Prosecutors in the U.S. Department of Justice are finally being called out for singling out Republican politicians and others they dislike. One of the victims of gross over prosecution was former Congressman Rick Renzi. As a Republican representing a swing district in Arizona, he was a juicy target to take down. A scandal was concocted to tarnish him and hence Republicans, paving the way for a Democrat to replace him, which happened. The DOJ prosecuted Renzi over a “land swap,” language that sounds vaguely unethical but there was nothing remotely unethical or illegal about the particular deal even had he gone through with it, and he would not have received any financial profit, as I explained in my previous article. The exchange of land merely benefited the government and the neighboring Fort Huachuca military base.
Renzi began serving a three-year prison sentence in February, but new evidence has recently emerged that will likely exonerate him. His attorneys were just informed that two FBI agents advised the prosecution’s key witness Philip Aries “on numerous occasions” that he would receive a monetary award for testifying at trial against Renzi. Since the trial, Aries has twice asked the government about collecting his reward. Aries was in financial trouble in 2007 and filed bankruptcy in 2010 — clearly someone with a strong financial incentive to testify against Renzi. Aries has even admitted that he “always tried to be helpful” to the government.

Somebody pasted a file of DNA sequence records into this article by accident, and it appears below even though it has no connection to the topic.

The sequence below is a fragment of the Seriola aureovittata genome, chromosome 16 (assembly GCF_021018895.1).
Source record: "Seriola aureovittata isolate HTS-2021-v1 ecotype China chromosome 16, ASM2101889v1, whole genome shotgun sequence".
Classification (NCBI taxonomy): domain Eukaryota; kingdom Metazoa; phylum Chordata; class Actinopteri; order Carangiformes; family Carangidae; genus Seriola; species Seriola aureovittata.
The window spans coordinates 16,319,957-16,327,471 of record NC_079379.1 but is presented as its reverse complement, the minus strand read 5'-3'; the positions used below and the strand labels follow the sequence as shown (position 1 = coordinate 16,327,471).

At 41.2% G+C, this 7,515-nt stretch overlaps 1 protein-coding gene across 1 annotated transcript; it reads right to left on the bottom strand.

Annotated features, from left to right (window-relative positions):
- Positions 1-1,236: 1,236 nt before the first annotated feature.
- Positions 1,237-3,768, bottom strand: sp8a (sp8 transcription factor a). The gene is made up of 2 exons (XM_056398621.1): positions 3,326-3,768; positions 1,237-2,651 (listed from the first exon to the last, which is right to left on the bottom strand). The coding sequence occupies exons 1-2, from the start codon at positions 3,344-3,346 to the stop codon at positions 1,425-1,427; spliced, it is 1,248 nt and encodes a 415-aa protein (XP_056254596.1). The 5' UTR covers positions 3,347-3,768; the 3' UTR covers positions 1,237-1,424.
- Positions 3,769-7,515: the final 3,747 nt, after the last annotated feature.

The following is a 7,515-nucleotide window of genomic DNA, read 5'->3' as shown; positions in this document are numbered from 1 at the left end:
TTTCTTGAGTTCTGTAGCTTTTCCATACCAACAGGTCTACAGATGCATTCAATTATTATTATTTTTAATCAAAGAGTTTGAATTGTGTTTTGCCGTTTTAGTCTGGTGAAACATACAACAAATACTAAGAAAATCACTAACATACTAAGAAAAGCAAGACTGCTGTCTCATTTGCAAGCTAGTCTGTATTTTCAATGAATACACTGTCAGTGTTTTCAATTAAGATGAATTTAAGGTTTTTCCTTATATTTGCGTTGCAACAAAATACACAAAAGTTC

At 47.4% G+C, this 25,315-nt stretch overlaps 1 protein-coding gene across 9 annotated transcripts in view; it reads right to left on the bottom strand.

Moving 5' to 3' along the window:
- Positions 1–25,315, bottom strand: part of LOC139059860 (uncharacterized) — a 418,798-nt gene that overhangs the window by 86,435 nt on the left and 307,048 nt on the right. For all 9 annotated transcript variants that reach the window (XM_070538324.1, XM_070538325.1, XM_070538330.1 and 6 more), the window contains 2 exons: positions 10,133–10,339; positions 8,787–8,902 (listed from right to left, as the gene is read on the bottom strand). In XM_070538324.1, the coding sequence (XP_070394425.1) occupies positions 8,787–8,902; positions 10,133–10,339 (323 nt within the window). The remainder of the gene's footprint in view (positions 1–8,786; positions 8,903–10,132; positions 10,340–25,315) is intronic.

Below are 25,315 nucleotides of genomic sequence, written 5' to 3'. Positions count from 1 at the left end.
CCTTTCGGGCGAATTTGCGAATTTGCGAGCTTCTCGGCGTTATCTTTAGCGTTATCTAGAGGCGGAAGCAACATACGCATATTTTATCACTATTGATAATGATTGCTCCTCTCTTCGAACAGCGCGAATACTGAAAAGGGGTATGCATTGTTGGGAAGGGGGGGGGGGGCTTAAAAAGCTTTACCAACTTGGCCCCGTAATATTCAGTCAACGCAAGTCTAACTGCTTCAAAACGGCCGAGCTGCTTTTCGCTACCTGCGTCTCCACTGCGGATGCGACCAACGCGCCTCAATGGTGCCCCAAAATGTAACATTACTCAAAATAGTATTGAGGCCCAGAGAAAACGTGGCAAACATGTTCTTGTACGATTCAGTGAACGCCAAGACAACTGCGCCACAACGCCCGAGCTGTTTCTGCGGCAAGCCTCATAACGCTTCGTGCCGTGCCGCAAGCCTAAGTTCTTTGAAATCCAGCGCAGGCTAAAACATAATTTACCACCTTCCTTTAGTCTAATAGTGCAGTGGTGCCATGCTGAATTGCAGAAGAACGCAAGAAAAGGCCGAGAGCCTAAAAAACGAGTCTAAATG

The government never bothered to disclose any of this to Renzi until April of this year, well after the trial had ended and Renzi had tried to appeal. In fact, the prosecution solicited testimony during trial from Aries indicating the opposite, that he had no financial stake in the trial. Not disclosing evidence favorable to the defendant constitutes a Brady violation, a requirement made into law in the 1963 case Brady v. Maryland.